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Court of Appeal, First District, Division 5, California.

Linda FINCH, Plaintiff and Appellant, v. BRENDA RACEWAY CORPORATION, et al., Defendants and Appellants.

No. A056085.

Decided: February 15, 1994

 Robert J. Stumpf, Jr., José H. Garcia, Bronson, Bronson & McKinnon, San Francisco, for Brenda Raceway Corp., etc. John D. Fouts, Calistoga, Robert Musante, Walnut Creek, for Linda Finch.

Defendants/appellants Brenda Raceway Corporation, doing business as Sears Point International Raceway, and Harvey “Skip” Berg appeal a judgment by jury trial awarding plaintiff/respondent Linda Finch (Finch) $476,250 in her action for wrongful termination based on violation of Labor Code section 970,1 breach of contract, and negligent misrepresentation.   Defendants' principal claims of error are insufficiency of the evidence to support the verdict and excessive damages.   Finch cross-appeals from the order granting a new trial on damages only on her cause of action for violation of the Labor Code.   She contends the order did not comply with statutory requirements that it state in writing the grounds for granting the new trial.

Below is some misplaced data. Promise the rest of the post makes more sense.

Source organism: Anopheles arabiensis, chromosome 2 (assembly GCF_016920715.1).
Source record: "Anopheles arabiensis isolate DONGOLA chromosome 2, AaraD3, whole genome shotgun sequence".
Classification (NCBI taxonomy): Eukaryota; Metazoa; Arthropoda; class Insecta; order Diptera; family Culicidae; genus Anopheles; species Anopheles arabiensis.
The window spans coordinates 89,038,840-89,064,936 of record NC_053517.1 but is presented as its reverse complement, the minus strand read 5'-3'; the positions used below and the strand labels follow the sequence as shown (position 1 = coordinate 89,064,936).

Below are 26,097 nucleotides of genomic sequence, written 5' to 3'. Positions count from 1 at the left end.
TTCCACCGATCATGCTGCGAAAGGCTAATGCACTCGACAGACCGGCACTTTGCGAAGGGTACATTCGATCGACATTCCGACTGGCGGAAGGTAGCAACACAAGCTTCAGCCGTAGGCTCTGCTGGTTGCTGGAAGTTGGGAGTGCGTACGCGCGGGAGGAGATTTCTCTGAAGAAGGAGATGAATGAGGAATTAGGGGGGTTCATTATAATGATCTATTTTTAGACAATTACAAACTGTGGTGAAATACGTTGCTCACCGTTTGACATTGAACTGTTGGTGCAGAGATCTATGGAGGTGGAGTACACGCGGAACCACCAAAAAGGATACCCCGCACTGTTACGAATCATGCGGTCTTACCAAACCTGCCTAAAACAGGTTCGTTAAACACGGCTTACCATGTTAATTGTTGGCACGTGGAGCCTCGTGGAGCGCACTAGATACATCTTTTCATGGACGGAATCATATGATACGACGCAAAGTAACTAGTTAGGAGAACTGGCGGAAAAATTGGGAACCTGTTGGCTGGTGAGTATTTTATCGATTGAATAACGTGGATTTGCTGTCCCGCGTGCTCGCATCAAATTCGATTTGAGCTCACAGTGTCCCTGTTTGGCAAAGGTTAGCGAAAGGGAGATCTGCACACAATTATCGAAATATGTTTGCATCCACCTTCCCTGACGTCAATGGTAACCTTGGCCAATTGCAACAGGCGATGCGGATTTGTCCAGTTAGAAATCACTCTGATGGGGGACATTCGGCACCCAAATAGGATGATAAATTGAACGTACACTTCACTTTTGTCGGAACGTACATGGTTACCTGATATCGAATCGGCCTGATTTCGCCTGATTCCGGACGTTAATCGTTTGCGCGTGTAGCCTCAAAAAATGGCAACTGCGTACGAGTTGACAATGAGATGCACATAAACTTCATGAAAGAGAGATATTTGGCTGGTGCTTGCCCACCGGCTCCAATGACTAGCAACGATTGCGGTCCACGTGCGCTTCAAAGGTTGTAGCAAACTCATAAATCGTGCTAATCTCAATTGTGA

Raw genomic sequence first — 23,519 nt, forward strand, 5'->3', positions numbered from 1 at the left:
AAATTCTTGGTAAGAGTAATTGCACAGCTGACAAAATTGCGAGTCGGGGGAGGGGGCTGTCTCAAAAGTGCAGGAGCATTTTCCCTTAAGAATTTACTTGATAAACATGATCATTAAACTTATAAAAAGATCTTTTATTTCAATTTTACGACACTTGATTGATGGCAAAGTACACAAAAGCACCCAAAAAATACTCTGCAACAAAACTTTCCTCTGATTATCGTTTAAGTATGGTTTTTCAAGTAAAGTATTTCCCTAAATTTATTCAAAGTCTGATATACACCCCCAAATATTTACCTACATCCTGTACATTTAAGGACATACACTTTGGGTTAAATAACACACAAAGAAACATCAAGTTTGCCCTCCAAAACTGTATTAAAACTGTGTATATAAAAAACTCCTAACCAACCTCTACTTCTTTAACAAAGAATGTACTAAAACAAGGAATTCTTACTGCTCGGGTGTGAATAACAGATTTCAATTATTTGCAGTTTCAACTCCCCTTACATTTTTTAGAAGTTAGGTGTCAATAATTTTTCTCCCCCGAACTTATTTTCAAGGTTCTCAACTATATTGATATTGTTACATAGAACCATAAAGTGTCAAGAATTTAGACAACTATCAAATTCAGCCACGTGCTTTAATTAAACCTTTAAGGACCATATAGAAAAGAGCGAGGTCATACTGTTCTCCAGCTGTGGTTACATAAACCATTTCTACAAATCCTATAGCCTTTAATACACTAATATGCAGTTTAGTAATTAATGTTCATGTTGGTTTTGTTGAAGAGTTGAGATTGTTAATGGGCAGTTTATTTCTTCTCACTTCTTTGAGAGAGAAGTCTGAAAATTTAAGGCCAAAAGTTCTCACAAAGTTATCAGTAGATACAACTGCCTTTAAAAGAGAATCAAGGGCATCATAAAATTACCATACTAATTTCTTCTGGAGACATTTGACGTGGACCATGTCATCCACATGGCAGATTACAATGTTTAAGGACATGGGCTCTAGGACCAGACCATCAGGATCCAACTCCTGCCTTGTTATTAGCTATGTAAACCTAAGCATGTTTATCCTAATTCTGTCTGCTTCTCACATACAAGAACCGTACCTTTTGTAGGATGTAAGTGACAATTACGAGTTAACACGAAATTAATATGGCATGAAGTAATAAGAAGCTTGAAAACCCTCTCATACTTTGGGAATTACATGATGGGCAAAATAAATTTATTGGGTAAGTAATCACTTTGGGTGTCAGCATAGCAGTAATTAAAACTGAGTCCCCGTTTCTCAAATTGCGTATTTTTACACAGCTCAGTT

Pursuant to established rules of appellate review, we report the facts in the light most favorable to the prevailing party (Nestle v. City of Santa Monica (1972) 6 Cal.3d 920, 925–926, 101 Cal.Rptr. 568, 496 P.2d 480), recognizing that conflicts in the evidence, its weight and the credibility of the witnesses are matters for the jury's resolution.  (Munoz v. Olin (1979) 24 Cal.3d 629, 635–636, 156 Cal.Rptr. 727, 596 P.2d 1143.)